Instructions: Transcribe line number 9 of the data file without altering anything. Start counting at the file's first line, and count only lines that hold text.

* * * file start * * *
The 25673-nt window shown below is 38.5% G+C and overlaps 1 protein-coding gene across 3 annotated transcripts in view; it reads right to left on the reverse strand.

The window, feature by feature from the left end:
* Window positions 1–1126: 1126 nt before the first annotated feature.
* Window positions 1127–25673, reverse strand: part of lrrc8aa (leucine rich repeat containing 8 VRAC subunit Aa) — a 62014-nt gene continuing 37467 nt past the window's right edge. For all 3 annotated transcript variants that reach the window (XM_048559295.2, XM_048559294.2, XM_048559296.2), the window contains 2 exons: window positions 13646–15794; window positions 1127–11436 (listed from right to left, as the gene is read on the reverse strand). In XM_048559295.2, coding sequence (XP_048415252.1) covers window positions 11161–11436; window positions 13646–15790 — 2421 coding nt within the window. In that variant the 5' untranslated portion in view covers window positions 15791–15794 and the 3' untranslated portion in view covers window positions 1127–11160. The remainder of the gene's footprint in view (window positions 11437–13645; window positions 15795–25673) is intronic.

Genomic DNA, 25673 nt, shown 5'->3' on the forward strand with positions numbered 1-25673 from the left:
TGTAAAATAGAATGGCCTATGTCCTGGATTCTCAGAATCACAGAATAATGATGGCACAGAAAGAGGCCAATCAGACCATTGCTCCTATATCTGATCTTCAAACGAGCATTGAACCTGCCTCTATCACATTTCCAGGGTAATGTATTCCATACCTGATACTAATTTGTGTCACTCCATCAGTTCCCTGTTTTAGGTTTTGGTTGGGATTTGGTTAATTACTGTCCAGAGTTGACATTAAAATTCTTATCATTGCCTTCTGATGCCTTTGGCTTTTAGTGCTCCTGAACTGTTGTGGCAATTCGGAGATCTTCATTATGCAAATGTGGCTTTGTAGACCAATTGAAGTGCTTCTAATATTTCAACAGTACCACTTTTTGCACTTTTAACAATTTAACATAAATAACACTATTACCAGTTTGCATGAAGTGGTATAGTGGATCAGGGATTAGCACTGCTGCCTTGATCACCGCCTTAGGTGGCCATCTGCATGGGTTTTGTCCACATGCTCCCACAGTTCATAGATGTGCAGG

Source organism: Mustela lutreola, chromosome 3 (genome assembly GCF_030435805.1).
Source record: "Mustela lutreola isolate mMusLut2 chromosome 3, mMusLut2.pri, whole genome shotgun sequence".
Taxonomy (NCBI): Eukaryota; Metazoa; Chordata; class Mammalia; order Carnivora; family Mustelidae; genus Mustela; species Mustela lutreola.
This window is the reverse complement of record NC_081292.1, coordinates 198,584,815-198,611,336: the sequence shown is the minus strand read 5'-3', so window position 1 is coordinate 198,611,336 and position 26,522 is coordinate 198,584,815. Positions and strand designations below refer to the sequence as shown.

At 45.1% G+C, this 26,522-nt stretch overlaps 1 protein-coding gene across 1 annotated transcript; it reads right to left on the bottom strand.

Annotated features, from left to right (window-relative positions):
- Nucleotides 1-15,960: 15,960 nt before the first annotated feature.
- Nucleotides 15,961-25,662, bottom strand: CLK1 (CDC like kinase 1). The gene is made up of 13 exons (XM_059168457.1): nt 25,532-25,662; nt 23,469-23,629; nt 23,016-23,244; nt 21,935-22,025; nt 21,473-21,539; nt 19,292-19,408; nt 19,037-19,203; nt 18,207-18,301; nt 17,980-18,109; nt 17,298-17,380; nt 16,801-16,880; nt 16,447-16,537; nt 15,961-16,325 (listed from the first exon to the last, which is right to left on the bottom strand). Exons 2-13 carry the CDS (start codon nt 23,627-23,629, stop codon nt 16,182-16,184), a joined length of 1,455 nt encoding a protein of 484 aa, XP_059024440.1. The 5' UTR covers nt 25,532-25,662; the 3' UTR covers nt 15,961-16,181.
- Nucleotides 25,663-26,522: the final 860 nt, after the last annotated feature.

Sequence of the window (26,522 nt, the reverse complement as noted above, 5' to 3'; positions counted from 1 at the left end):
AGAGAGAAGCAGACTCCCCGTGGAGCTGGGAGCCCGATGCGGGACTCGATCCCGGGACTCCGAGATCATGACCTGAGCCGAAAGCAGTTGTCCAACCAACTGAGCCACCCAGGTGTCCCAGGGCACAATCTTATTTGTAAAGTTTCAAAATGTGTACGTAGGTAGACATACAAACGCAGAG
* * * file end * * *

Taxonomy (NCBI): Eukaryota; Metazoa; Chordata; class Mammalia; order Carnivora; family Mustelidae; genus Mustela; species Mustela lutreola.